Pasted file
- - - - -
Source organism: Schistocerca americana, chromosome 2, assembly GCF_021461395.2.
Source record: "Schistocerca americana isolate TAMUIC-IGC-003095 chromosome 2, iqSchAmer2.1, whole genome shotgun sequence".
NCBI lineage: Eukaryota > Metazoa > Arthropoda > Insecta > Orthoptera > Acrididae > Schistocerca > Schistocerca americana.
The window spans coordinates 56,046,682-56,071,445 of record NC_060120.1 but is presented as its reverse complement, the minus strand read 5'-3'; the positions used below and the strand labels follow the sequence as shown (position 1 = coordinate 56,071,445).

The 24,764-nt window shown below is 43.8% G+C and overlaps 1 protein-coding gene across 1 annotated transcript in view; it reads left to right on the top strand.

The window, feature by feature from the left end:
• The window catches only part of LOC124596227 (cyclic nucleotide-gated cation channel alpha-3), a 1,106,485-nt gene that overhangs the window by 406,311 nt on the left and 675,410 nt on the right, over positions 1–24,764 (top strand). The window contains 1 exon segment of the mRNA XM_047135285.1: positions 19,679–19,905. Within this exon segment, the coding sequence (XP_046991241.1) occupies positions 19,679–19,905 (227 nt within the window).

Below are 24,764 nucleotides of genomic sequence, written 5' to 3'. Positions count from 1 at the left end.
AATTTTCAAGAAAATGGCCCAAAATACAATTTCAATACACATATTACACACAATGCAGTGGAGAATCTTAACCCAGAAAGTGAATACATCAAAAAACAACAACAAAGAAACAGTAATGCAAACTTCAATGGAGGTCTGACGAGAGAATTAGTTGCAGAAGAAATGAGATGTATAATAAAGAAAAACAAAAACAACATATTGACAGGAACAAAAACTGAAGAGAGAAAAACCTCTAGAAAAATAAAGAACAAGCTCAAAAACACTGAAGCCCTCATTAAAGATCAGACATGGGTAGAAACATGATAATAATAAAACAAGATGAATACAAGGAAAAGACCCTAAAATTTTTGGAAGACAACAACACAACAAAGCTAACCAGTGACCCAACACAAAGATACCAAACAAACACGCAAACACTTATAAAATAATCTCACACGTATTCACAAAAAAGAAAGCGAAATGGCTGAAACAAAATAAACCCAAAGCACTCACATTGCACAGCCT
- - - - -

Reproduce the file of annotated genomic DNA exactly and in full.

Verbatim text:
Source organism: Schistocerca americana, chromosome 2, assembly GCF_021461395.2.
Source record: "Schistocerca americana isolate TAMUIC-IGC-003095 chromosome 2, iqSchAmer2.1, whole genome shotgun sequence".
NCBI lineage: Eukaryota > Metazoa > Arthropoda > Insecta > Orthoptera > Acrididae > Schistocerca > Schistocerca americana.
The window spans coordinates 56,046,682-56,071,445 of record NC_060120.1 but is presented as its reverse complement, the minus strand read 5'-3'; the positions used below and the strand labels follow the sequence as shown (position 1 = coordinate 56,071,445).

The 24,764-nt window shown below is 43.8% G+C and overlaps 1 protein-coding gene across 1 annotated transcript in view; it reads left to right on the top strand.

The window, feature by feature from the left end:
• The window catches only part of LOC124596227 (cyclic nucleotide-gated cation channel alpha-3), a 1,106,485-nt gene that overhangs the window by 406,311 nt on the left and 675,410 nt on the right, over positions 1–24,764 (top strand). The window contains 1 exon segment of the mRNA XM_047135285.1: positions 19,679–19,905. Within this exon segment, the coding sequence (XP_046991241.1) occupies positions 19,679–19,905 (227 nt within the window).

Below are 24,764 nucleotides of genomic sequence, written 5' to 3'. Positions count from 1 at the left end.
AATTTTCAAGAAAATGGCCCAAAATACAATTTCAATACACATATTACACACAATGCAGTGGAGAATCTTAACCCAGAAAGTGAATACATCAAAAAACAACAACAAAGAAACAGTAATGCAAACTTCAATGGAGGTCTGACGAGAGAATTAGTTGCAGAAGAAATGAGATGTATAATAAAGAAAAACAAAAACAACATATTGACAGGAACAAAAACTGAAGAGAGAAAAACCTCTAGAAAAATAAAGAACAAGCTCAAAAACACTGAAGCCCTCATTAAAGATCAGACATGGGTAGAAACATGATAATAATAAAACAAGATGAATACAAGGAAAAGACCCTAAAATTTTTGGAAGACAACAACACAACAAAGCTAACCAGTGACCCAACACAAAGATACCAAACAAACACGCAAACACTTATAAAATAATCTCACACGTATTCACAAAAAAGAAAGCGAAATGGCTGAAACAAAATAAACCCAAAGCACTCACATTGCACAGCCT